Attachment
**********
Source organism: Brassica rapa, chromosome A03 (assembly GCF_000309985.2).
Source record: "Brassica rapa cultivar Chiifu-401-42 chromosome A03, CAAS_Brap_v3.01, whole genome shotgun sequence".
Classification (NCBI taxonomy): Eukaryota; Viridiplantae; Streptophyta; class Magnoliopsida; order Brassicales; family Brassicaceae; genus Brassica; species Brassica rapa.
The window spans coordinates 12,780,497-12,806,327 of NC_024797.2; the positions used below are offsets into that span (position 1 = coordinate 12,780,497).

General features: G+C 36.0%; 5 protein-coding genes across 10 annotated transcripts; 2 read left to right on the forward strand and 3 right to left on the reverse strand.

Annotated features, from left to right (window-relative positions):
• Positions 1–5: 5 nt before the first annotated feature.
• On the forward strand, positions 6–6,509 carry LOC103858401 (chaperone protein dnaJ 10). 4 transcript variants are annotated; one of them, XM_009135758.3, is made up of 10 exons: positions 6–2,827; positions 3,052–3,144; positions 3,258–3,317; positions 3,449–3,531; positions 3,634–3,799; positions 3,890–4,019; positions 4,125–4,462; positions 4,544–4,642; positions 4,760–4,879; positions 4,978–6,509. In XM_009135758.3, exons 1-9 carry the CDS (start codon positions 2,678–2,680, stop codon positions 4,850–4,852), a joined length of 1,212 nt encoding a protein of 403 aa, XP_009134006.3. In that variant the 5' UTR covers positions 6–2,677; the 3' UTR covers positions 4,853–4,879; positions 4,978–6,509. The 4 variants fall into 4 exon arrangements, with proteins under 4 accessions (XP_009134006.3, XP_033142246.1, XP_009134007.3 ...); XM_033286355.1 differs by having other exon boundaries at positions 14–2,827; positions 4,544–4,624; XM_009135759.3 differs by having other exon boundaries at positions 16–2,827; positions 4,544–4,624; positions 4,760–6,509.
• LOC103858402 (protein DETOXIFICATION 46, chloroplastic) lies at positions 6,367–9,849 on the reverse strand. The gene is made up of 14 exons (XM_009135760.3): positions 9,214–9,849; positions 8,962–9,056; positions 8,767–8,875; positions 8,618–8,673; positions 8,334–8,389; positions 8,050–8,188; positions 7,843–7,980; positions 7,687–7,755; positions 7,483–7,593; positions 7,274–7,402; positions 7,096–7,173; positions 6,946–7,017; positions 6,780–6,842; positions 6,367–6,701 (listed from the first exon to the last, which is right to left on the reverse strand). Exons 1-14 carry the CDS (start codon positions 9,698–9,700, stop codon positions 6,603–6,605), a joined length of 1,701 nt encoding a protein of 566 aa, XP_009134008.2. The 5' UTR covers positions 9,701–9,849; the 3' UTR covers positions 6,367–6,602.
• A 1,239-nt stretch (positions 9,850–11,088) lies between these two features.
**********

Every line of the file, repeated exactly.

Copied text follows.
Source organism: Brassica rapa, chromosome A03 (assembly GCF_000309985.2).
Source record: "Brassica rapa cultivar Chiifu-401-42 chromosome A03, CAAS_Brap_v3.01, whole genome shotgun sequence".
Classification (NCBI taxonomy): Eukaryota; Viridiplantae; Streptophyta; class Magnoliopsida; order Brassicales; family Brassicaceae; genus Brassica; species Brassica rapa.
The window spans coordinates 12,780,497-12,806,327 of NC_024797.2; the positions used below are offsets into that span (position 1 = coordinate 12,780,497).

General features: G+C 36.0%; 5 protein-coding genes across 10 annotated transcripts; 2 read left to right on the forward strand and 3 right to left on the reverse strand.

Annotated features, from left to right (window-relative positions):
• Positions 1–5: 5 nt before the first annotated feature.
• On the forward strand, positions 6–6,509 carry LOC103858401 (chaperone protein dnaJ 10). 4 transcript variants are annotated; one of them, XM_009135758.3, is made up of 10 exons: positions 6–2,827; positions 3,052–3,144; positions 3,258–3,317; positions 3,449–3,531; positions 3,634–3,799; positions 3,890–4,019; positions 4,125–4,462; positions 4,544–4,642; positions 4,760–4,879; positions 4,978–6,509. In XM_009135758.3, exons 1-9 carry the CDS (start codon positions 2,678–2,680, stop codon positions 4,850–4,852), a joined length of 1,212 nt encoding a protein of 403 aa, XP_009134006.3. In that variant the 5' UTR covers positions 6–2,677; the 3' UTR covers positions 4,853–4,879; positions 4,978–6,509. The 4 variants fall into 4 exon arrangements, with proteins under 4 accessions (XP_009134006.3, XP_033142246.1, XP_009134007.3 ...); XM_033286355.1 differs by having other exon boundaries at positions 14–2,827; positions 4,544–4,624; XM_009135759.3 differs by having other exon boundaries at positions 16–2,827; positions 4,544–4,624; positions 4,760–6,509.
• LOC103858402 (protein DETOXIFICATION 46, chloroplastic) lies at positions 6,367–9,849 on the reverse strand. The gene is made up of 14 exons (XM_009135760.3): positions 9,214–9,849; positions 8,962–9,056; positions 8,767–8,875; positions 8,618–8,673; positions 8,334–8,389; positions 8,050–8,188; positions 7,843–7,980; positions 7,687–7,755; positions 7,483–7,593; positions 7,274–7,402; positions 7,096–7,173; positions 6,946–7,017; positions 6,780–6,842; positions 6,367–6,701 (listed from the first exon to the last, which is right to left on the reverse strand). Exons 1-14 carry the CDS (start codon positions 9,698–9,700, stop codon positions 6,603–6,605), a joined length of 1,701 nt encoding a protein of 566 aa, XP_009134008.2. The 5' UTR covers positions 9,701–9,849; the 3' UTR covers positions 6,367–6,602.
• A 1,239-nt stretch (positions 9,850–11,088) lies between these two features.